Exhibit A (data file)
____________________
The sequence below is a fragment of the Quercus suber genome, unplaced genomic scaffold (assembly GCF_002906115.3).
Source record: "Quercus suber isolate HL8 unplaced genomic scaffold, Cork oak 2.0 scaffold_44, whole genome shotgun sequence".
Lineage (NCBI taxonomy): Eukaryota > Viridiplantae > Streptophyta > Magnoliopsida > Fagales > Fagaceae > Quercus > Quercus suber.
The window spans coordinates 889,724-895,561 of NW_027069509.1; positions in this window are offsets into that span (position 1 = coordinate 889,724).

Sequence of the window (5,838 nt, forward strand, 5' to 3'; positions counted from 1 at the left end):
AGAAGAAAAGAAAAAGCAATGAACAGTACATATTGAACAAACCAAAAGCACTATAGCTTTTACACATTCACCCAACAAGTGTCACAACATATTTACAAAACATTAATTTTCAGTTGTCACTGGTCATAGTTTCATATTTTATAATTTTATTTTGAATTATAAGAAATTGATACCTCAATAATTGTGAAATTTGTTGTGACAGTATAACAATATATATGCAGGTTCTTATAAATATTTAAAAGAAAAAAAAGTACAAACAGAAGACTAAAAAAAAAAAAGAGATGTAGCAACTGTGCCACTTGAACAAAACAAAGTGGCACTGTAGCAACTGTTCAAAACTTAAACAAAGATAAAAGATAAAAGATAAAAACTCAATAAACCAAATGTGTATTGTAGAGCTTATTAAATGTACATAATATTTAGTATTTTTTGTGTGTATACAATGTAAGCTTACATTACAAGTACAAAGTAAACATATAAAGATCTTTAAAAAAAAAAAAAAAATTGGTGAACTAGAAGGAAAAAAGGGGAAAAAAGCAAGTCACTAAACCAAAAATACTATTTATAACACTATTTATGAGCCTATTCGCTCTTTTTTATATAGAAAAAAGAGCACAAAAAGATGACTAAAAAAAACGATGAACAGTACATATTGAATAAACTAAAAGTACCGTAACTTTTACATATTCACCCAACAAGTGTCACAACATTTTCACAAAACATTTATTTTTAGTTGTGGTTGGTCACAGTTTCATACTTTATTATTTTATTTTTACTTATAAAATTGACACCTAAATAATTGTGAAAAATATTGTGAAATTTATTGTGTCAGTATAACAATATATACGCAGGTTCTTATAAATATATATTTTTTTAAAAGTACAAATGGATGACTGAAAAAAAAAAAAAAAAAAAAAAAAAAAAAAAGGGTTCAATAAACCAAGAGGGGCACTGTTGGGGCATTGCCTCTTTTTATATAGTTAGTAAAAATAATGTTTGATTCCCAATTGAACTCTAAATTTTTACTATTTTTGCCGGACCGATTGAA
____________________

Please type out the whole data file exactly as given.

The sequence below is a fragment of the Quercus suber genome, unplaced genomic scaffold (assembly GCF_002906115.3).
Source record: "Quercus suber isolate HL8 unplaced genomic scaffold, Cork oak 2.0 scaffold_44, whole genome shotgun sequence".
Lineage (NCBI taxonomy): Eukaryota > Viridiplantae > Streptophyta > Magnoliopsida > Fagales > Fagaceae > Quercus > Quercus suber.
The window spans coordinates 889,724-895,561 of NW_027069509.1; positions in this window are offsets into that span (position 1 = coordinate 889,724).

Sequence of the window (5,838 nt, forward strand, 5' to 3'; positions counted from 1 at the left end):
AGAAGAAAAGAAAAAGCAATGAACAGTACATATTGAACAAACCAAAAGCACTATAGCTTTTACACATTCACCCAACAAGTGTCACAACATATTTACAAAACATTAATTTTCAGTTGTCACTGGTCATAGTTTCATATTTTATAATTTTATTTTGAATTATAAGAAATTGATACCTCAATAATTGTGAAATTTGTTGTGACAGTATAACAATATATATGCAGGTTCTTATAAATATTTAAAAGAAAAAAAAGTACAAACAGAAGACTAAAAAAAAAAAAGAGATGTAGCAACTGTGCCACTTGAACAAAACAAAGTGGCACTGTAGCAACTGTTCAAAACTTAAACAAAGATAAAAGATAAAAGATAAAAACTCAATAAACCAAATGTGTATTGTAGAGCTTATTAAATGTACATAATATTTAGTATTTTTTGTGTGTATACAATGTAAGCTTACATTACAAGTACAAAGTAAACATATAAAGATCTTTAAAAAAAAAAAAAAAATTGGTGAACTAGAAGGAAAAAAGGGGAAAAAAGCAAGTCACTAAACCAAAAATACTATTTATAACACTATTTATGAGCCTATTCGCTCTTTTTTATATAGAAAAAAGAGCACAAAAAGATGACTAAAAAAAACGATGAACAGTACATATTGAATAAACTAAAAGTACCGTAACTTTTACATATTCACCCAACAAGTGTCACAACATTTTCACAAAACATTTATTTTTAGTTGTGGTTGGTCACAGTTTCATACTTTATTATTTTATTTTTACTTATAAAATTGACACCTAAATAATTGTGAAAAATATTGTGAAATTTATTGTGTCAGTATAACAATATATACGCAGGTTCTTATAAATATATATTTTTTTAAAAGTACAAATGGATGACTGAAAAAAAAAAAAAAAAAAAAAAAAAAAAAAAGGGTTCAATAAACCAAGAGGGGCACTGTTGGGGCATTGCCTCTTTTTATATAGTTAGTAAAAATAATGTTTGATTCCCAATTGAACTCTAAATTTTTACTATTTTTGCCGGACCGATTGAA